Handwriting experts, Bosnian profanity and televised breakups: all part of Michael Hetelson's revolutionary vision for indoor soccer in St. Louis

Hetelson says he was hurt that his parents didn't make it to the Steamers' home opener in October. They did, however, attend the latter of back-to-back games the Steamers played in Philly over the final weekend in January. After momentarily seizing first place from the Philadelphia Kixx with a 6-5 overtime win Saturday, the St. Louis squad lost the Sunday rematch 7-3 to fall a half-game back of the division lead.

Dr. Hetelson admits that the experience was entertaining, but his opinion of his son's purchase remains the same. Which isn't to say he's not rooting for his kid. "He's a very special person," he says of his only son. "He's very creative. I think if anyone can do it, he can."

"Suck on a dick, Chicago!" Sani Zigic (at far right) and 
a handful of Fanaticos prep for a road trip to Chicago 
to cheer on their beloved Steamers.
Eric Fogelman
"Suck on a dick, Chicago!" Sani Zigic (at far right) and a handful of Fanaticos prep for a road trip to Chicago to cheer on their beloved Steamers.
Tim Parker

Michael Hetelson has money, but not Early Internet Gilded Age money. He says he took out a second mortgage on his home to buy into the Steamers. Still, his youth, eccentricity, boundary-crossing management style (he frequently sits on the Steamers' bench during games and bunks with the team on the road) and casual-to-a-fault wardrobe have prompted comparisons to techno-wiz owner Mark Cuban of the NBA's Dallas Mavericks. It's an equation Hetelson loathes.

"There's a difference between being a gadget geek and just a total nerd," says Hetelson, who admits to falling within the former category while considering Cuban to be of the latter ilk. "Plus, his reality show [The Benefactor] bombed."

Hetelson's father considers his son to be cut from the same cloth as Bill Veeck, the legendary major-league baseball owner who once sent a midget, Eddie Gaedel, to the plate for his St. Louis Browns as a promotional gimmick. (One might argue it was a tactical maneuver as well: Gaedel drew a four-pitch base on balls.) In the eyes of many, including the Fanaticos and many Steamers players, Lindsay Kennedy is Hetelson's Eddie Gaedel.

Hetelson hopes Kennedy, a former Alton High School and Harris-Stowe State College soccer standout, will become only the second woman ever to play in a men's professional indoor league. They met at a bar after a game, where Kennedy was hanging out with some friends on the team. After Hetelson expressed an interest in signing her, a skeptical Coach Doran watched her work out and came away impressed enough to give tacit approval.

But Doran's players were, well, steamed. Shortly after a January 20 press conference announcing that the Steamers had acquired Kennedy's rights, Hetelson found himself snowed in with his squad in a Philadelphia hotel, their scheduled game postponed until a later date. An emotional team meeting ensued.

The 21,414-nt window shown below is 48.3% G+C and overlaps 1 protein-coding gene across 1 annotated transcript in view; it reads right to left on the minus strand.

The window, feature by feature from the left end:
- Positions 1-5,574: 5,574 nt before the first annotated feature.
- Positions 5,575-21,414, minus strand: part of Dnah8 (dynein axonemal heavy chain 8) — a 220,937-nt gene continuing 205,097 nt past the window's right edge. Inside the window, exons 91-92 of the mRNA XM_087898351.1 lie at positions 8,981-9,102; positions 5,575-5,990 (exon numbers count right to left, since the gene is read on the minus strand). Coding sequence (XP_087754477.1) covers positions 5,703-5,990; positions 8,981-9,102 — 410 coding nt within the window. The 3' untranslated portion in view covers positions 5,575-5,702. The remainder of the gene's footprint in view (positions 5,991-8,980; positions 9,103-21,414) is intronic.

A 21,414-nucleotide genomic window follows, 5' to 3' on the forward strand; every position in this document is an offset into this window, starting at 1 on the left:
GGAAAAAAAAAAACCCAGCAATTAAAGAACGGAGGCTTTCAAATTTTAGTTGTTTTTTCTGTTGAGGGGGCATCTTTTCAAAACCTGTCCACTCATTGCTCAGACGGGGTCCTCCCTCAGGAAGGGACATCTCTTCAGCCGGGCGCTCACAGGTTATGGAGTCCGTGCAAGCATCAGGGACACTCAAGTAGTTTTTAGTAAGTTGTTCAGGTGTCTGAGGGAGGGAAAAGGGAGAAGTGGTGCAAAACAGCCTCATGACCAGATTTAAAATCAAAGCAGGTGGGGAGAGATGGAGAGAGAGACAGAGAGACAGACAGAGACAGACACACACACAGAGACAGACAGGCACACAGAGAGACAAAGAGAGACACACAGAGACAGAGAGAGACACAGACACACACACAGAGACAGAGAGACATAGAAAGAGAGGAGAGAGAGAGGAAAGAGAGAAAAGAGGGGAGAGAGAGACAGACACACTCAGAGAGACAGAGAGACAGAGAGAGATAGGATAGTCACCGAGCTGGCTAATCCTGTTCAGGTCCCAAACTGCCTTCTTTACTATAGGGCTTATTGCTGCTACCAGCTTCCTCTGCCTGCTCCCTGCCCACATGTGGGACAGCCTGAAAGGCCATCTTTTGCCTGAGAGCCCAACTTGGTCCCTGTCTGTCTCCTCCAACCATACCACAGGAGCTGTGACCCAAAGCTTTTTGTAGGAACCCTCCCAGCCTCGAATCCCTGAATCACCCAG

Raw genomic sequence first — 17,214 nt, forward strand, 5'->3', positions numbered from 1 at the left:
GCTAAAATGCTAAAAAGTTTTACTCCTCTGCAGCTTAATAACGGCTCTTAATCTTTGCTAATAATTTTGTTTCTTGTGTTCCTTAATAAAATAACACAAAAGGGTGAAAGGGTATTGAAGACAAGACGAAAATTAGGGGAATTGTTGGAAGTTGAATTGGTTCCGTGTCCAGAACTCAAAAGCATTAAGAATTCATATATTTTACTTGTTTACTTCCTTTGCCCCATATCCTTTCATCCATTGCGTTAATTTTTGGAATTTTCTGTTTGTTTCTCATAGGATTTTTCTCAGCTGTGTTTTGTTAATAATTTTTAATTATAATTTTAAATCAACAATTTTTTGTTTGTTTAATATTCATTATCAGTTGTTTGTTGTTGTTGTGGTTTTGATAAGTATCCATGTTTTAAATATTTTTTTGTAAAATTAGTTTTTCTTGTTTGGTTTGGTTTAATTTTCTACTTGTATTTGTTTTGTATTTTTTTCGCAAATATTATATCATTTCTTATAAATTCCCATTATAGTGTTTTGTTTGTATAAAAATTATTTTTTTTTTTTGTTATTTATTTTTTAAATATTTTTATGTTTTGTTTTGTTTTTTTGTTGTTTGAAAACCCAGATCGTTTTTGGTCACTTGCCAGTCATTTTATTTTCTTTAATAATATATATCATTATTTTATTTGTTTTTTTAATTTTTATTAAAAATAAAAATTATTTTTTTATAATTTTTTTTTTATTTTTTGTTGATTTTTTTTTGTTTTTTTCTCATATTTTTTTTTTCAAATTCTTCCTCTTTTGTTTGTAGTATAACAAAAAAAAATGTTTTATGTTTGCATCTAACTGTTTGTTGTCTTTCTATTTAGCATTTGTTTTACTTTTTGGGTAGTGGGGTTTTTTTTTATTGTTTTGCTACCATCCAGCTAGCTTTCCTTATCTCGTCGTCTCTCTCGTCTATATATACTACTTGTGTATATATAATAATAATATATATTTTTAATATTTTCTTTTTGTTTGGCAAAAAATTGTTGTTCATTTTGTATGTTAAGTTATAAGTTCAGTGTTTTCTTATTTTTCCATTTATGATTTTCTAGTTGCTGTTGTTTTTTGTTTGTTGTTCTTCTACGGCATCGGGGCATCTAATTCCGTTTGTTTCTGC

"They laid into me," says Hetelson, who stays in a rented downtown loft when he's in St. Louis. "But [Lindsay] fits the new image of the Steamers, which is progressive. I don't think she's better than the worst guy on the team, but I think she brings a component that could confuse teams."

"She is a Kennedy, right?" Smerconish quips. "Which means at least two DUIs and a tragedy."

The Fanaticos, who effectively boycotted the home game the night after the announcement was made, aren't amused.

"The sport is wrapped in tradition, and doing that makes it seem like a joke," says Sani Zigic. "It's like saying, 'We can't make it without this. No one's really taking it seriously, so let's pull some stunts.'"

Hetelson hopes Kennedy, who has been practicing with the team, will be ready to suit up for the Steamers' February 19 home tilt against the Milwaukee Wave.

More power to her if she does, says Wave owner Mike Lafferty. "If Lindsay's good enough to make the team, good for her," Lafferty says. "Mike's a marketing genius, I think. The reality TV show is hysterical. I don't know any owners who think he's a quack."

Scott Warfield, a writer for the industry periodical Sports Business Journal, believes that a little outside-the-box shot in the arm might be just what the flagging MISL -- which saw franchises fold in Dallas, San Diego and Monterrey, Mexico before the end of the last calendar year -- needs.

"Soccer in this country is at a critical point, and the MISL needs a breath of life more than any other league outside of the NHL," says Warfield, who's based in Charlotte, North Carolina. "Losing the [Dallas] Sidekicks, an original MISL member, before the season only adds to the hurt felt around the league after both San Diego and Monterrey ceased operations. The league has been healthy before and can be as healthy again, but something needs to be done. And it needs to be done soon."

Might Hetelson's Steamers be the ticket? Warfield is skeptical.

"Hetelson's unorthodox marketing strategy is based around trying to market to a fifteen- to thirty-year-old fan base -- not exactly the breadwinners of the world. The XFL-ish image he's striving for appears to be working now. The question will be, though: Can he continue to count on the youth to be the repeat customers all owners strive to land?"

By February 2, it seemed the Steamers were over the Kennedy debacle, snapping out of a mini-slump with a torrid 4-1 first-quarter lead over the visiting Kansas City Comets.

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